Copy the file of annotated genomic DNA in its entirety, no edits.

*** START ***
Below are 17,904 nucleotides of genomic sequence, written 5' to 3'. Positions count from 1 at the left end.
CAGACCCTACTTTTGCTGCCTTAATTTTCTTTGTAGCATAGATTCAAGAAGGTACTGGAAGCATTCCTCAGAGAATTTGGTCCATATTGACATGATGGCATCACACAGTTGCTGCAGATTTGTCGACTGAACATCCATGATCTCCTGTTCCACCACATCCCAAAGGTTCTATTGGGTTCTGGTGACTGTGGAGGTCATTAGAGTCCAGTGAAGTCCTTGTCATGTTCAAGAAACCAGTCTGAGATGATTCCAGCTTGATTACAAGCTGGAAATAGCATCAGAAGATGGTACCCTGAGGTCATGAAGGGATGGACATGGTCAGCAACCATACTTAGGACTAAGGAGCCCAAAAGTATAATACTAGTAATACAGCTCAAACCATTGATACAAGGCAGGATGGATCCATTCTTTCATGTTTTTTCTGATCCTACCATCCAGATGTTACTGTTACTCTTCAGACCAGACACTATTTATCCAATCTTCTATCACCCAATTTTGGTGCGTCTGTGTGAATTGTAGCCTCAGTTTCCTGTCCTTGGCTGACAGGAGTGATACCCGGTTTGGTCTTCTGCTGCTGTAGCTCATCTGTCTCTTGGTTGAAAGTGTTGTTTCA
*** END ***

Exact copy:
Below are 17,904 nucleotides of genomic sequence, written 5' to 3'. Positions count from 1 at the left end.
CAGACCCTACTTTTGCTGCCTTAATTTTCTTTGTAGCATAGATTCAAGAAGGTACTGGAAGCATTCCTCAGAGAATTTGGTCCATATTGACATGATGGCATCACACAGTTGCTGCAGATTTGTCGACTGAACATCCATGATCTCCTGTTCCACCACATCCCAAAGGTTCTATTGGGTTCTGGTGACTGTGGAGGTCATTAGAGTCCAGTGAAGTCCTTGTCATGTTCAAGAAACCAGTCTGAGATGATTCCAGCTTGATTACAAGCTGGAAATAGCATCAGAAGATGGTACCCTGAGGTCATGAAGGGATGGACATGGTCAGCAACCATACTTAGGACTAAGGAGCCCAAAAGTATAATACTAGTAATACAGCTCAAACCATTGATACAAGGCAGGATGGATCCATTCTTTCATGTTTTTTCTGATCCTACCATCCAGATGTTACTGTTACTCTTCAGACCAGACACTATTTATCCAATCTTCTATCACCCAATTTTGGTGCGTCTGTGTGAATTGTAGCCTCAGTTTCCTGTCCTTGGCTGACAGGAGTGATACCCGGTTTGGTCTTCTGCTGCTGTAGCTCATCTGTCTCTTGGTTGAAAGTGTTGTTTCA